Ionizing radiation is an important treatment modality in the management of head and neck squamous cell carcinoma. The superoxide (O2-) and hydroxyl (OH·) radicals produced from oxygen and the radio-hydrolysis of water are reponsible for most of the DNA and lipid membrane injury caused by radiotherapy. Superoxide dismutase (SOD) and catalase (CAT) are intracellular enzymes that scavenge the superoxide and hydroxyl radicals respectively. The effect of intravenous SOD and CAT on acute and delayed radiation injury was investigated in a rate model. Catalase was shown to reduce the severity of radiation-induced changes in both the vascular endothelium and squamous epithelium. SOD, alone or with CAT, showed no radioprotective effect. As intravenous catalase does not penetrate intracellularly it should have no effect on the tumoricidal effect of radiation. Further investigation of catalase as an agent to reduce the acute side-effects of radiotherapy is warranted.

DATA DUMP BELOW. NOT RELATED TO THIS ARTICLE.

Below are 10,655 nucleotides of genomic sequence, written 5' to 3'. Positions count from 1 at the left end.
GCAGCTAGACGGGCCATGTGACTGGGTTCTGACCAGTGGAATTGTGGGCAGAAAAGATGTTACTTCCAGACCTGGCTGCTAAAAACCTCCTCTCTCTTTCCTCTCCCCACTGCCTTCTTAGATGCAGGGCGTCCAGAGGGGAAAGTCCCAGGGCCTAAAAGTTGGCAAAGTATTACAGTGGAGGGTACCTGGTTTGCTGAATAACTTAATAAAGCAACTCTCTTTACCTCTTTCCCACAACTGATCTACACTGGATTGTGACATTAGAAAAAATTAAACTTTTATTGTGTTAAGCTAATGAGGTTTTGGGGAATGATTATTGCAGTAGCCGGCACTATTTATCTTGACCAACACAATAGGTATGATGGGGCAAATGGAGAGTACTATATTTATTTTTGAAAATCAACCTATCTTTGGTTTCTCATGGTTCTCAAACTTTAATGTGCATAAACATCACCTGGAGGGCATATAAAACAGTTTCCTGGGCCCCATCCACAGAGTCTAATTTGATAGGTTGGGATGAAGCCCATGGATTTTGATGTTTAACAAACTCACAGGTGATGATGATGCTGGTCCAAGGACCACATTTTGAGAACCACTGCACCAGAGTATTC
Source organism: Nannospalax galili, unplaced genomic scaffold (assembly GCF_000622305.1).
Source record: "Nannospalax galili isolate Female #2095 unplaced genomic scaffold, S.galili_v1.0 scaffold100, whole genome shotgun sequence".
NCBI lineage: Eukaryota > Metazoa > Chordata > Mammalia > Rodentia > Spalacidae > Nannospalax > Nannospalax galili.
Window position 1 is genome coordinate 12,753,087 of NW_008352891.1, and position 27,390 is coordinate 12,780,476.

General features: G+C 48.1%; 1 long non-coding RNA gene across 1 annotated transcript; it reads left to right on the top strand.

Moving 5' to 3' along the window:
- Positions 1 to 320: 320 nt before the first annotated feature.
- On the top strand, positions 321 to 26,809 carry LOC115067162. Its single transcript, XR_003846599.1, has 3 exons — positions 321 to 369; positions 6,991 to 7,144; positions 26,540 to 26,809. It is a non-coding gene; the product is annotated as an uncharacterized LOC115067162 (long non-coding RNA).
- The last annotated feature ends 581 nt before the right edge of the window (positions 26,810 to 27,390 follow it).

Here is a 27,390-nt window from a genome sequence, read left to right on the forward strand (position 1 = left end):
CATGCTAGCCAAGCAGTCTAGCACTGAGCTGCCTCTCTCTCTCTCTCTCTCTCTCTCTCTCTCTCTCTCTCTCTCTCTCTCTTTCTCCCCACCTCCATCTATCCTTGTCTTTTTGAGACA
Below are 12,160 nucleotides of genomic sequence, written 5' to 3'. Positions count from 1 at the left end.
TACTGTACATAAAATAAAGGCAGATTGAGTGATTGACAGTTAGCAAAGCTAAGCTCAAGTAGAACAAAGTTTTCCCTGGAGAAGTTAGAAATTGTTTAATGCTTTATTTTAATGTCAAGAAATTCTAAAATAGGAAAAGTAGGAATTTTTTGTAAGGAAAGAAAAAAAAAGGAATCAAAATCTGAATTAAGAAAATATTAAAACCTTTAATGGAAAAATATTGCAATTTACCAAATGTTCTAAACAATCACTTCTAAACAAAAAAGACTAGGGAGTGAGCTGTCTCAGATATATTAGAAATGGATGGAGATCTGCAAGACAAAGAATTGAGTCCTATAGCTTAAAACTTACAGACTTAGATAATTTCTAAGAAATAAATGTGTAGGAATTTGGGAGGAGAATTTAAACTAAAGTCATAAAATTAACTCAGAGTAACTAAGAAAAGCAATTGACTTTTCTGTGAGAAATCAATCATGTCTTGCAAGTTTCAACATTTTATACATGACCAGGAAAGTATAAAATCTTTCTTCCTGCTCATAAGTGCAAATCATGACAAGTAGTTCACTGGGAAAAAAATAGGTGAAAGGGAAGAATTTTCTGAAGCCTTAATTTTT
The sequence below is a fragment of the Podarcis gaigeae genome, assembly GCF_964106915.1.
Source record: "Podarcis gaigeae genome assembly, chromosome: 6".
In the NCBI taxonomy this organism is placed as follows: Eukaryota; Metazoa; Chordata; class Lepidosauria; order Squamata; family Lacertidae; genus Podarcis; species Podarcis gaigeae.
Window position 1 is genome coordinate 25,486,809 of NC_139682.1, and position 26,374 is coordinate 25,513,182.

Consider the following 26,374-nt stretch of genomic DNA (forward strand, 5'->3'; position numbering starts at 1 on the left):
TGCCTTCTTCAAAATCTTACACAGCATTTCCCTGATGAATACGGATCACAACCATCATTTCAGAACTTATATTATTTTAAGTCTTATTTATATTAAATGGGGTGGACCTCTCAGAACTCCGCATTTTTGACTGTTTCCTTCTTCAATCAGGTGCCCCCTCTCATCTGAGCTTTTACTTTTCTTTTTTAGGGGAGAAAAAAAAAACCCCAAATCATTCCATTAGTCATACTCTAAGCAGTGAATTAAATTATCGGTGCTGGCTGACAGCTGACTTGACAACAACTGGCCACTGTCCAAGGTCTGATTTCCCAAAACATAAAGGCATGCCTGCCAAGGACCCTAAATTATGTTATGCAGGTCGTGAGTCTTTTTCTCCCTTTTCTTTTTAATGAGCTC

|Original language||English (US)|
|Number of pages||8|
|Journal||Journal of Otolaryngology|
|State||Published - Jan 1 1990|
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